Sidewalk Signage: Accepting Reality Is Important
Fun-To-Mental: Smoking Squirrels

Retail Hell Memories: Creepy Customer Encounter



From ottoncandyheights:

I worked in a bakery at a large grocery store in a busy part of the city. I've had to deal with every type of customer out there. This particular one still sticks out to me, though.

I was out restocking some shelves with fresh baked goods, instead of working in the back like I usually do, when a middle aged, overweight man came up to me and tried to strike up a conversation with me. I'm not one to judge people, so I listen politely, as I'm required to do as per company policy. He tells me he's looking for a certain type of rolls, so I help him find them, and assume that will be the end of that.
No. He follows me around for 10 minutes, telling me how great these rolls are for tuna sandwiches, how he'd like me to come over to his house for dinner so I can try it and see, and making inappropriate comments about buns and fish and anything else he can think of, all the while smelling like half a liquor store.
As per company policy, I can't do anything unless he gets physical, so I have to smile and nod politely while he tells me how sexy I am, etc.
I took my break immediately afterwards, obviously. It was horrifying. I made my fiance come pick me up after work in case the guy was going to follow me home.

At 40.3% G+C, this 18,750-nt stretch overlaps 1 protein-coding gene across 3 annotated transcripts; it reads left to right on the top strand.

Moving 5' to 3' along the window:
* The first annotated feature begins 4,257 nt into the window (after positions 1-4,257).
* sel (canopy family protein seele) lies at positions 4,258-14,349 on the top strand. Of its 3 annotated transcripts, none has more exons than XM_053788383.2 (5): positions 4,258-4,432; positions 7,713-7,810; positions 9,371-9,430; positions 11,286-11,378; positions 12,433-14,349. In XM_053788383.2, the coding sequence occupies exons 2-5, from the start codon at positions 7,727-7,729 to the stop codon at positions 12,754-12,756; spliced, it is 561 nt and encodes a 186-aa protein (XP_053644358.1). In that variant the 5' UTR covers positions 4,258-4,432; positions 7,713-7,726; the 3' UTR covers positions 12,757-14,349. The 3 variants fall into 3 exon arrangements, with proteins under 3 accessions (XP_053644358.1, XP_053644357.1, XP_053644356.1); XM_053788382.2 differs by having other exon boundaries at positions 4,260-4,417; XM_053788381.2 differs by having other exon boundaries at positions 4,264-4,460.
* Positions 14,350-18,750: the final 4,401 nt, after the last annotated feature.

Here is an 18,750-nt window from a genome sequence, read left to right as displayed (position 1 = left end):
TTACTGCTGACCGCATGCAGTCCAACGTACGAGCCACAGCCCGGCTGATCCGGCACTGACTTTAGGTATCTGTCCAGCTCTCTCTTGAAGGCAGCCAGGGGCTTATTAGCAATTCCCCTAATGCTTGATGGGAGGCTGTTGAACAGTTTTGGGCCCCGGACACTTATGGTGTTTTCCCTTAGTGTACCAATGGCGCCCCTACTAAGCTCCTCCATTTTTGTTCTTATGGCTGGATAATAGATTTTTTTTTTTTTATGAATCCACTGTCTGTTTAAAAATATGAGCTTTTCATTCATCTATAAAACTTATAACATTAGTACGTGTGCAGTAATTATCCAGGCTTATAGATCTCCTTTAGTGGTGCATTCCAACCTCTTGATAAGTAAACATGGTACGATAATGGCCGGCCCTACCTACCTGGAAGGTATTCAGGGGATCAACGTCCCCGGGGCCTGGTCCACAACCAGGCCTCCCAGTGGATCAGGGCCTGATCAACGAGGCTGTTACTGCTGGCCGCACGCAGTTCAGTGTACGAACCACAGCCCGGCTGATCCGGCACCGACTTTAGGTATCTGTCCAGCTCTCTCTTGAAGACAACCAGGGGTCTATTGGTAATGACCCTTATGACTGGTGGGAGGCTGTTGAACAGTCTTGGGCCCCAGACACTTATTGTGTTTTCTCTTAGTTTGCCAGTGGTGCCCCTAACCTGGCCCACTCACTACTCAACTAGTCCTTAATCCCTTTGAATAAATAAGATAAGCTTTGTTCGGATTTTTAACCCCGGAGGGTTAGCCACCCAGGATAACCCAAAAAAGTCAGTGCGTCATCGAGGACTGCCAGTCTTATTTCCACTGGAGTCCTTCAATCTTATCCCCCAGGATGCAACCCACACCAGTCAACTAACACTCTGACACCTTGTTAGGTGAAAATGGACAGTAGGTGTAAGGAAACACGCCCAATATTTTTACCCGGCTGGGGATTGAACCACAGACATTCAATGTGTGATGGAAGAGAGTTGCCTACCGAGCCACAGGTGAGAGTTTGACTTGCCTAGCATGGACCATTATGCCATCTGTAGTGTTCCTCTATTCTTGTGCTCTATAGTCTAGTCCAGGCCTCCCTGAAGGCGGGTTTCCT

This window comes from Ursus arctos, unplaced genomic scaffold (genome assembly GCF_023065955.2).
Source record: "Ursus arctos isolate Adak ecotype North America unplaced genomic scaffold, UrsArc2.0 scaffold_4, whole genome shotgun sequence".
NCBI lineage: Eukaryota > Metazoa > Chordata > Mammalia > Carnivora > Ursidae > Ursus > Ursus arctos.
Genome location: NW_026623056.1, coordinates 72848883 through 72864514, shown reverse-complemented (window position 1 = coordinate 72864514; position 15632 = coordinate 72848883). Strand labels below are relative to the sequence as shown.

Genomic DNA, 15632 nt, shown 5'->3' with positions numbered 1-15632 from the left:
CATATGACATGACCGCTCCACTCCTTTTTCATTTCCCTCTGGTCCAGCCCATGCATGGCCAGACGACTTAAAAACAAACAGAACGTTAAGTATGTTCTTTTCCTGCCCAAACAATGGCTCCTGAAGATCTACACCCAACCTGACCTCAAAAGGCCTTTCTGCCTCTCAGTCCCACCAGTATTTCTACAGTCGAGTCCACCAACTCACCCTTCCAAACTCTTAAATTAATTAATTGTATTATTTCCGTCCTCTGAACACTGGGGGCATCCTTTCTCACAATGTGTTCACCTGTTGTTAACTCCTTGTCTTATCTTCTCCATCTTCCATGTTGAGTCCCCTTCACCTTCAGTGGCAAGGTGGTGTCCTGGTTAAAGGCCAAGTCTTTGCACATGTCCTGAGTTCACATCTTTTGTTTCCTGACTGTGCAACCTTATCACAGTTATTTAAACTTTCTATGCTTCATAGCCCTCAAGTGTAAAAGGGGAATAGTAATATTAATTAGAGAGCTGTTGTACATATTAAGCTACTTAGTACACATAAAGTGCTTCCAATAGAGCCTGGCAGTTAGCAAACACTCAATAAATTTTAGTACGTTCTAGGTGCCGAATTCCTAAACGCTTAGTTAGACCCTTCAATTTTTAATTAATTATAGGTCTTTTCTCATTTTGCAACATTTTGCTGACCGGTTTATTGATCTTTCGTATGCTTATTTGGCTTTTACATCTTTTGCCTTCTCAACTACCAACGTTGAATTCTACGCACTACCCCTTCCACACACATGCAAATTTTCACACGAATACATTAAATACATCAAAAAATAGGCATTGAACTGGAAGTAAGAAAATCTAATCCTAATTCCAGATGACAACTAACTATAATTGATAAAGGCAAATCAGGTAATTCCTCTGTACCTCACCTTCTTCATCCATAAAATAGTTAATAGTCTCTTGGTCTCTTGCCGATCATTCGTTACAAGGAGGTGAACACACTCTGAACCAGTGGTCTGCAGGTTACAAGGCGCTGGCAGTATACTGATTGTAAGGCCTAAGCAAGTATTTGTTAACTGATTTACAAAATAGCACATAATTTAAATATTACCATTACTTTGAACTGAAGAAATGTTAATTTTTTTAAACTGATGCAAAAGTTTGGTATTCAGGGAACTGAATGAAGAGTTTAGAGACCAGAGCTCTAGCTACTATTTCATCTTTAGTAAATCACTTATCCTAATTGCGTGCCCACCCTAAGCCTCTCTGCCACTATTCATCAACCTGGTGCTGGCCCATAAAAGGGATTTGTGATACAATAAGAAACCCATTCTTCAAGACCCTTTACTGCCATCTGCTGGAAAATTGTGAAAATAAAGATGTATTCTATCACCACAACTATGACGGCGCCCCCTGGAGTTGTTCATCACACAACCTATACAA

This isn't the first or last time I've had an old, drunk man hit on me at work, but it was one of the few that felt more threatening than most.






I hate that crap.

Businesses should not require their employees to just take any abuse the customer decides to heap on them, ESPECIALLY the moment it starts to get weird and sexual. I mean, de-escalation tactics might be a good thing to go over in orientation when dealing with an irate customer, but the moment a customer starts on the 'sexy' talk, it should be perfectly within your right to go "That is inappropriate and I do not appreciate it. Please buy your things and leave," and walk away to an employee only area.

In the US, at least, it's *illegal* for employers to require employees to put up with sexual harassment. Period. And the manager is personally liable as much as the company is. (It's a lot more illegal in some states, like California, but it's illegal at the federal level, too.)

McHell Manager

Agreeing with Google. OP, if you live in the States, tell your manager that it is illegal for them to allow that to go on. That is sexual harassment and you should not have to deal with it, as it creates a hostile work environment. If management still does not change their policy after talking with them, start throwing around legality into it. That you could sue the company, and anyone that you have talked to could be named in a lawsuit since you voiced how you were uncomfortable with the harassment and they did nothing.

This is coming from someone who's had to take two mandatory harassment classes for my job because it's just that big of a problem (It's mandatory for every manager in my company, it's not a "you harassed this employee, so we're sending you to training" thing)

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